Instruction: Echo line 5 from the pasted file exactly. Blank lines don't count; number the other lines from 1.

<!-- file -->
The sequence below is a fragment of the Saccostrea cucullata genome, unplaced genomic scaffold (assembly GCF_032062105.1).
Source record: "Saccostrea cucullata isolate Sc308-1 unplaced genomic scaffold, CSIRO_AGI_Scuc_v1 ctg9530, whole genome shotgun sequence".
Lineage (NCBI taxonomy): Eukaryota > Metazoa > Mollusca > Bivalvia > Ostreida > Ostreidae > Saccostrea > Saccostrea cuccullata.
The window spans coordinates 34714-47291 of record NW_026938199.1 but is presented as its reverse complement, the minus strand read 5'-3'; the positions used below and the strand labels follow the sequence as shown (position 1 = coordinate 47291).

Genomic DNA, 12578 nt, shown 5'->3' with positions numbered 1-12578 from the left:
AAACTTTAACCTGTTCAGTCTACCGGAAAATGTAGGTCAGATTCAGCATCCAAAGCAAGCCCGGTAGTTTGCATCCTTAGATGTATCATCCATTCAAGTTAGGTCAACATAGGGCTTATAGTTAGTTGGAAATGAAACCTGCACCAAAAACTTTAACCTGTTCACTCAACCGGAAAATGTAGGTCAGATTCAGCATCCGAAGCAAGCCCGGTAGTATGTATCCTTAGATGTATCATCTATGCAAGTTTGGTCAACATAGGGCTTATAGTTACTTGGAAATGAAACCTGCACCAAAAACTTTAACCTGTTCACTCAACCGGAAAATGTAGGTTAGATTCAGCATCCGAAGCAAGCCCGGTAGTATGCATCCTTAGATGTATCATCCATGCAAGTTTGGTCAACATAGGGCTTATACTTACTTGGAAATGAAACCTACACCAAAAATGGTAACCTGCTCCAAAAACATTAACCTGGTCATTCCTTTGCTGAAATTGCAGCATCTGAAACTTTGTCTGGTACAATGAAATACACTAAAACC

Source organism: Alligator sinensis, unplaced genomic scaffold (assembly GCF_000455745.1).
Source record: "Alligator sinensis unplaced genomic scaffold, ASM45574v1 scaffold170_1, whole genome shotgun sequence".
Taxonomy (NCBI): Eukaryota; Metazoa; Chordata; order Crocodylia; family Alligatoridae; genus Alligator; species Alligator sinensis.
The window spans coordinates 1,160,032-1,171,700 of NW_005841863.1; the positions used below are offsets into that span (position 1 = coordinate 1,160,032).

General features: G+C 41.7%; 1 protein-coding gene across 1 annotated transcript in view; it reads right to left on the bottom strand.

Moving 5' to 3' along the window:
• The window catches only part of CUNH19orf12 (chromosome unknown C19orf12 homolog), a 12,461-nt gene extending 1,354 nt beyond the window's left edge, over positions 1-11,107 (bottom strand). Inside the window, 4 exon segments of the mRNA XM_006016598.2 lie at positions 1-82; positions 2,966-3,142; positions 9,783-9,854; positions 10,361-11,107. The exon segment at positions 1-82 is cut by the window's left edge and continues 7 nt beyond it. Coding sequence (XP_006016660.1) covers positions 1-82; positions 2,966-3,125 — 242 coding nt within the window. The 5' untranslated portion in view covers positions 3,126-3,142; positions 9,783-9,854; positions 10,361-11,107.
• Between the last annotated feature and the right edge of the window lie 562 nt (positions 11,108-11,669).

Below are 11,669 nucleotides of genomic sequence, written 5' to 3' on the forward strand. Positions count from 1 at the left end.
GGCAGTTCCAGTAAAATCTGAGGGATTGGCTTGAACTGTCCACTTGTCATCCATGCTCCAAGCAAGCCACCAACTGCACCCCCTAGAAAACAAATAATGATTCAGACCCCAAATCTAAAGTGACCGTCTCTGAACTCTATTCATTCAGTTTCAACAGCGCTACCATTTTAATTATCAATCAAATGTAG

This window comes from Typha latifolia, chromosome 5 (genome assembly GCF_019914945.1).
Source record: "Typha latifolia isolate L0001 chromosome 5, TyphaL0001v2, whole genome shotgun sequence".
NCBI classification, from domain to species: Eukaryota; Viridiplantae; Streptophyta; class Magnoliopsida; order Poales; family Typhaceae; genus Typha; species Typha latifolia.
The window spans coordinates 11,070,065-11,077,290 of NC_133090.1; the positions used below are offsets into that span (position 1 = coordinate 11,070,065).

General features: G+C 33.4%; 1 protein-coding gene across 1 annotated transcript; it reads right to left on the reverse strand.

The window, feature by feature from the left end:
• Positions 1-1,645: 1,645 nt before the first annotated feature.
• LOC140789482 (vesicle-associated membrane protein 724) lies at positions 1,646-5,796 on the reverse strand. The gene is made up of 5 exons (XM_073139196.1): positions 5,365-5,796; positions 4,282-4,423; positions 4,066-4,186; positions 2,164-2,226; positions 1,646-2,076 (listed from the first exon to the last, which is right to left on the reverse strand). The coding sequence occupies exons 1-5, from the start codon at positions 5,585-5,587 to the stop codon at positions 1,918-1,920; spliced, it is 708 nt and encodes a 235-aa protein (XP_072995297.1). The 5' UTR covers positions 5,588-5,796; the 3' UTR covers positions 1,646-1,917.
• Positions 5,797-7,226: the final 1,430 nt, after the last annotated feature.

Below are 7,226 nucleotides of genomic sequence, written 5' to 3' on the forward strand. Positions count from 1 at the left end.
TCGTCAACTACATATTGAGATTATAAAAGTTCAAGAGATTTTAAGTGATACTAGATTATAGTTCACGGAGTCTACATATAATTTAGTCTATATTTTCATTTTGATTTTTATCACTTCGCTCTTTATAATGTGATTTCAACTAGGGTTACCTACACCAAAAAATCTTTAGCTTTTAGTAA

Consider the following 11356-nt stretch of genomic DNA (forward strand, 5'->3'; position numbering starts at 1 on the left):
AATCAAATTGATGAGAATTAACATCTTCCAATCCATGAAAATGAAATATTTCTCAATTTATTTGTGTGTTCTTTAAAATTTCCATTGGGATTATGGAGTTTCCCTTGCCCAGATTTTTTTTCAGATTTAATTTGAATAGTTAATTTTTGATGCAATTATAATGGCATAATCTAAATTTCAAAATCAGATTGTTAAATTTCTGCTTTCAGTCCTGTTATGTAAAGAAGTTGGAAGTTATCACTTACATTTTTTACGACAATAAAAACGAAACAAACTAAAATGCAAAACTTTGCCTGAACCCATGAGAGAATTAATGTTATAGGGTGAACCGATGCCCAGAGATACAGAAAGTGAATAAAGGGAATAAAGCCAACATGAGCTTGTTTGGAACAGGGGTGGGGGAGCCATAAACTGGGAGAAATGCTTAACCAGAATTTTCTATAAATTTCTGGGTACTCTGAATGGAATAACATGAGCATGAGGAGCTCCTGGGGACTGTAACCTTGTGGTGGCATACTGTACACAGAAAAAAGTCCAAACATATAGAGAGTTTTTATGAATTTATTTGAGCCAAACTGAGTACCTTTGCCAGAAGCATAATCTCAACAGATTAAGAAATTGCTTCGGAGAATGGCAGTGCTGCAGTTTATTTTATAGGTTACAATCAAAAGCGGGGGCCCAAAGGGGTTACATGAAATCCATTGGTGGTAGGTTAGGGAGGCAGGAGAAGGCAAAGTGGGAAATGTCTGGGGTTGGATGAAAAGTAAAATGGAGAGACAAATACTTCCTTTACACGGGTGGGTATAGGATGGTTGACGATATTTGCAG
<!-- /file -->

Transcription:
Genomic DNA, 12578 nt, shown 5'->3' with positions numbered 1-12578 from the left: